The first signs of anger surfaced Wednesday night after the Bulls had evened the best-of-seven series, 1-1, by routing the Lakers, 107-86. It seems that several of the losers sensed the Bulls, particularly Michael Jordan, were mocking them.
After hitting an off-balance jumper in the third quarter, Jordan made a gesture toward the Lakers bench that all but said, 'How can you stop that?' "
"That's something you just don't do this early in the series," said Byron Scott, who has the unenviable job of guarding Jordan. "But since he's Michael, I guess he feels he can get away with it. But it angers us to see someone of his caliber hot-dogging. I know it got us all upset, so we'll be ready at home."
Lakers' superstar Magic Johnson was more understanding of Jordan's theatrics and spent considerable time in the post-game news conference describing Jordan's incredible shot in the fourth quarter. He switched the ball in midair from his right to his left hand and then hooked it in between a crowd of defenders.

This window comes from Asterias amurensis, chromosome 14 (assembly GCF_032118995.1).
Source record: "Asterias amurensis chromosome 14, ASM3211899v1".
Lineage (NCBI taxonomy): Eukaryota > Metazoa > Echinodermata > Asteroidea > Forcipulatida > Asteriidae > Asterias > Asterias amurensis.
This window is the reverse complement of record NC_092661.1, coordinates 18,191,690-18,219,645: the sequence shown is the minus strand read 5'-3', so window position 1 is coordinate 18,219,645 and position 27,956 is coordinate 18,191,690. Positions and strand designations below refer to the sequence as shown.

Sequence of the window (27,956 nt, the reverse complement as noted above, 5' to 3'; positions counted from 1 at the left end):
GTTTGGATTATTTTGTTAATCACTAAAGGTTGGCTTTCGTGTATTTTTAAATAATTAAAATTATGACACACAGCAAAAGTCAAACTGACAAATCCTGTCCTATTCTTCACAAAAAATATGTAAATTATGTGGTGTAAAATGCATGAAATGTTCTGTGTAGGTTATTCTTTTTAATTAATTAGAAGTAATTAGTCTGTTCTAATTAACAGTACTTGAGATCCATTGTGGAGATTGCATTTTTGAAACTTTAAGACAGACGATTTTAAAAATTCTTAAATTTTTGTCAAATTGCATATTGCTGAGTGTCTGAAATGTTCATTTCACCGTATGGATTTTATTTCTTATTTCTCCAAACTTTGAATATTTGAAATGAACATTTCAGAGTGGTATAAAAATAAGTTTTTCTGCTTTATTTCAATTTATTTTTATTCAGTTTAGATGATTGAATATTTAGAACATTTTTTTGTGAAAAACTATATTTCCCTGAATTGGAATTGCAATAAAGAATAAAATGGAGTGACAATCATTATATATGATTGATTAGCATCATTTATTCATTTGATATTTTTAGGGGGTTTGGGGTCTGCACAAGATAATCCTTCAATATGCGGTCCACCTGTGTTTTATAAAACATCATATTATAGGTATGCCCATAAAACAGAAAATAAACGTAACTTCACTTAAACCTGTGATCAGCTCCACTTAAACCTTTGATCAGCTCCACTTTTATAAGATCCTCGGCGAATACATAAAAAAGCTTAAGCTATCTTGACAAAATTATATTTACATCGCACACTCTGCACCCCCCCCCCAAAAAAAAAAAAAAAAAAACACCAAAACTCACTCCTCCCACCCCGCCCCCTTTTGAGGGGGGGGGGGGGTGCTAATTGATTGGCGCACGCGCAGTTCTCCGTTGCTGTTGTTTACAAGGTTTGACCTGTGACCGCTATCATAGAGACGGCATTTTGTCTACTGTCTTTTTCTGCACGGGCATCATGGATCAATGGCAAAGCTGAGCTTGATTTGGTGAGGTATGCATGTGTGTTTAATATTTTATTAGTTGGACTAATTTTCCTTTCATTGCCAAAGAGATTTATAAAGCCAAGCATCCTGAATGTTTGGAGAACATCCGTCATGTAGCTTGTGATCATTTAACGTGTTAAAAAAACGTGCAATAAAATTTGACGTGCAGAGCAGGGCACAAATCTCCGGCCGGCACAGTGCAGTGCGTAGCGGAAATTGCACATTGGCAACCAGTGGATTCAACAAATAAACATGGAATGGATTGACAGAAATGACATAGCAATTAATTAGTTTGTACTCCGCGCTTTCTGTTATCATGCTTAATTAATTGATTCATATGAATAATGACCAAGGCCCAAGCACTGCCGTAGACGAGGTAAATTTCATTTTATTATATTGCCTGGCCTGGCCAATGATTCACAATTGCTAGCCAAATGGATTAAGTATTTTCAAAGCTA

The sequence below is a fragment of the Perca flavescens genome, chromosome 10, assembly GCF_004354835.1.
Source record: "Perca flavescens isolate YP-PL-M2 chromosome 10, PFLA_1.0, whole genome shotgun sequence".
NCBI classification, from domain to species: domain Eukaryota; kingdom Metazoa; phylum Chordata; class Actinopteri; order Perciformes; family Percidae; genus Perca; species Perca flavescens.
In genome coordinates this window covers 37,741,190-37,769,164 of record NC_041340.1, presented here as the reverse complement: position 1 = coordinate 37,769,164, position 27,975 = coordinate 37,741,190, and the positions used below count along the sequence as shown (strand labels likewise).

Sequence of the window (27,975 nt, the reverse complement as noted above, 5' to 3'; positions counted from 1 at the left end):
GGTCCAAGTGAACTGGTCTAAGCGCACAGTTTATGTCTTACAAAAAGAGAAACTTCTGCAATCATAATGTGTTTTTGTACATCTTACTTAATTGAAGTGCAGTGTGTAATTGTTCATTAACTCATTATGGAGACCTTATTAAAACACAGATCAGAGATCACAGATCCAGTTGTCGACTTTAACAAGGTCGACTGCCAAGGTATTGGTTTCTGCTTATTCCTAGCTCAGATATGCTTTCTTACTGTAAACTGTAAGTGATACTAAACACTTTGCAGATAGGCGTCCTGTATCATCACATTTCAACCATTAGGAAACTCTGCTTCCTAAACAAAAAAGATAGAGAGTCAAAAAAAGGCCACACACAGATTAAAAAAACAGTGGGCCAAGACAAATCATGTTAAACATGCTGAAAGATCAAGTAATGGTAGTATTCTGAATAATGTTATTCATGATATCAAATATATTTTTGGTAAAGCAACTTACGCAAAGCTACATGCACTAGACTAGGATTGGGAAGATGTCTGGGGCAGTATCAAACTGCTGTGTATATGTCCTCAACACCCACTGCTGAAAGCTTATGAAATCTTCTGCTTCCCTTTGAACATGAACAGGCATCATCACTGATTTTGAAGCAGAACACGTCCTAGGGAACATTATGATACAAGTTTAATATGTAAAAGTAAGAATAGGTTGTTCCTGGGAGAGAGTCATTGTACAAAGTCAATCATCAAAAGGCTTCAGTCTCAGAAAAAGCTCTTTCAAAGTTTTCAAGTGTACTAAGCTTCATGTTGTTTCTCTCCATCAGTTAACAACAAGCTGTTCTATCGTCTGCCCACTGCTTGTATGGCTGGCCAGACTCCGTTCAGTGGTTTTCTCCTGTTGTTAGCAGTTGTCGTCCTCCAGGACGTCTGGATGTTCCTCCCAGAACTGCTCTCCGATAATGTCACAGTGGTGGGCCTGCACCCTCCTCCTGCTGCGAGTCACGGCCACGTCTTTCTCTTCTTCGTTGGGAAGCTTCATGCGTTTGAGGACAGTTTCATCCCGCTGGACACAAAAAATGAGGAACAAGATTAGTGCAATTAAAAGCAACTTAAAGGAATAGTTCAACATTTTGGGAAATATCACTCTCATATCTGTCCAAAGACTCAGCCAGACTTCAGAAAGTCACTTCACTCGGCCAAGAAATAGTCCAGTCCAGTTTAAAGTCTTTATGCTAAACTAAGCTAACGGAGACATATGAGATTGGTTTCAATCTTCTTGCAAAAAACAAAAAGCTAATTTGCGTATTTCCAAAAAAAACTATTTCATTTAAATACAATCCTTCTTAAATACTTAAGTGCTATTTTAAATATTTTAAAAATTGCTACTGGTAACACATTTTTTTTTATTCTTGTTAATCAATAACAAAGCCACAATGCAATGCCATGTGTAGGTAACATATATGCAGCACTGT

Said Magic, "It was incredible. If Michael hits his jump shots early in the game, that gets his creativity going. He gets a feeling of being unstoppable, invincible." Jordan finished with 33 points, making 15 of 18 shots.
* New look: After scoring only six points in the opener, Bulls forward Horace Grant returned to wearing prescription goggles for Game 2 and responded with 20 points on 10-for-13 shooting.
"Horace's glasses don't give him better vision," said coach Phil Jackson, "but they give him better perception."
Grant said his new goggles are similar to the ones worn by Pistons forward John Salley. Asked if he borrowed a pair from Detroit, Grant said, "No, all I get from Detroit is elbows."
* Pickled pro: Veteran Laker center-forward Mychal Thompson, who sees scant action off the bench, has no plans to retire after the season. "Why should I when I feel better now than ever," said Thompson, 36. "I haven't been playing, so it's like being preserved in a pickle jar."
* Blinkers needed: Lakers general manager Jerry West is so superstitious, he won't watch the team "live" in the finals. He was absent from both games in Chicago, concentrating on scouting possible draft choices at the NBA tryout camp.
Even in Los Angeles, West usually leaves his seat at The Forum long before the game ends, preferring to watch in privacy.
* Nap time: The Lakers, who took a charter flight out of Chicago Wednesday night, canceled practice yesterday, leaving only the Bulls to parry with the 800-plus media members.